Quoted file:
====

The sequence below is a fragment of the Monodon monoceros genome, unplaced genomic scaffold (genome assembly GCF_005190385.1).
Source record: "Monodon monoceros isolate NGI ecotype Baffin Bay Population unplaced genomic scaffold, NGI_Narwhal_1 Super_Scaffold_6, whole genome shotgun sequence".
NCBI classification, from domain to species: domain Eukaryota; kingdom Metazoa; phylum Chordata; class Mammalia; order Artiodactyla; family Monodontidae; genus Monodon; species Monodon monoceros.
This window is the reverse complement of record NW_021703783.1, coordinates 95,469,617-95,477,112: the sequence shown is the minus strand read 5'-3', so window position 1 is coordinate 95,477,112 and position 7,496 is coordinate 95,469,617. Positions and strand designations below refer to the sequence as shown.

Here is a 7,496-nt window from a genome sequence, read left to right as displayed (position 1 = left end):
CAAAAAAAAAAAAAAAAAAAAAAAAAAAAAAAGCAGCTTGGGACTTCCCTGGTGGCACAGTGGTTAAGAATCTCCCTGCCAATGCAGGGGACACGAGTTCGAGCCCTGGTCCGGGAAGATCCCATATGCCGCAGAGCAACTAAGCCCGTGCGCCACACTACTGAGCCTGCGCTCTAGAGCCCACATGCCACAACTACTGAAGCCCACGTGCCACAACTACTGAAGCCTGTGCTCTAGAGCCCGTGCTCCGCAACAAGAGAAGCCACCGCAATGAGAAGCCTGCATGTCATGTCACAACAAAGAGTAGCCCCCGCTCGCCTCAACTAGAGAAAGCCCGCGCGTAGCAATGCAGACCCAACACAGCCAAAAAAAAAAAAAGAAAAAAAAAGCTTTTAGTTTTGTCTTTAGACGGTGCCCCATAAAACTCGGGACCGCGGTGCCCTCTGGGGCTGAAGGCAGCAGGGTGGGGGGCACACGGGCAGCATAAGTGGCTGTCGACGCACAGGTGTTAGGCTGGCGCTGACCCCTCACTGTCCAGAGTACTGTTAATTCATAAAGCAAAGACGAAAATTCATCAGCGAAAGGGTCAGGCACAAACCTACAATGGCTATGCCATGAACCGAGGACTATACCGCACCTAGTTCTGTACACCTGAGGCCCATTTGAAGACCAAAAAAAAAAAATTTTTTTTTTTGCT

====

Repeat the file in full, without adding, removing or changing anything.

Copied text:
The sequence below is a fragment of the Monodon monoceros genome, unplaced genomic scaffold (genome assembly GCF_005190385.1).
Source record: "Monodon monoceros isolate NGI ecotype Baffin Bay Population unplaced genomic scaffold, NGI_Narwhal_1 Super_Scaffold_6, whole genome shotgun sequence".
NCBI classification, from domain to species: domain Eukaryota; kingdom Metazoa; phylum Chordata; class Mammalia; order Artiodactyla; family Monodontidae; genus Monodon; species Monodon monoceros.
This window is the reverse complement of record NW_021703783.1, coordinates 95,469,617-95,477,112: the sequence shown is the minus strand read 5'-3', so window position 1 is coordinate 95,477,112 and position 7,496 is coordinate 95,469,617. Positions and strand designations below refer to the sequence as shown.

Here is a 7,496-nt window from a genome sequence, read left to right as displayed (position 1 = left end):
CAAAAAAAAAAAAAAAAAAAAAAAAAAAAAAAGCAGCTTGGGACTTCCCTGGTGGCACAGTGGTTAAGAATCTCCCTGCCAATGCAGGGGACACGAGTTCGAGCCCTGGTCCGGGAAGATCCCATATGCCGCAGAGCAACTAAGCCCGTGCGCCACACTACTGAGCCTGCGCTCTAGAGCCCACATGCCACAACTACTGAAGCCCACGTGCCACAACTACTGAAGCCTGTGCTCTAGAGCCCGTGCTCCGCAACAAGAGAAGCCACCGCAATGAGAAGCCTGCATGTCATGTCACAACAAAGAGTAGCCCCCGCTCGCCTCAACTAGAGAAAGCCCGCGCGTAGCAATGCAGACCCAACACAGCCAAAAAAAAAAAAAGAAAAAAAAAGCTTTTAGTTTTGTCTTTAGACGGTGCCCCATAAAACTCGGGACCGCGGTGCCCTCTGGGGCTGAAGGCAGCAGGGTGGGGGGCACACGGGCAGCATAAGTGGCTGTCGACGCACAGGTGTTAGGCTGGCGCTGACCCCTCACTGTCCAGAGTACTGTTAATTCATAAAGCAAAGACGAAAATTCATCAGCGAAAGGGTCAGGCACAAACCTACAATGGCTATGCCATGAACCGAGGACTATACCGCACCTAGTTCTGTACACCTGAGGCCCATTTGAAGACCAAAAAAAAAAAATTTTTTTTTTTGCT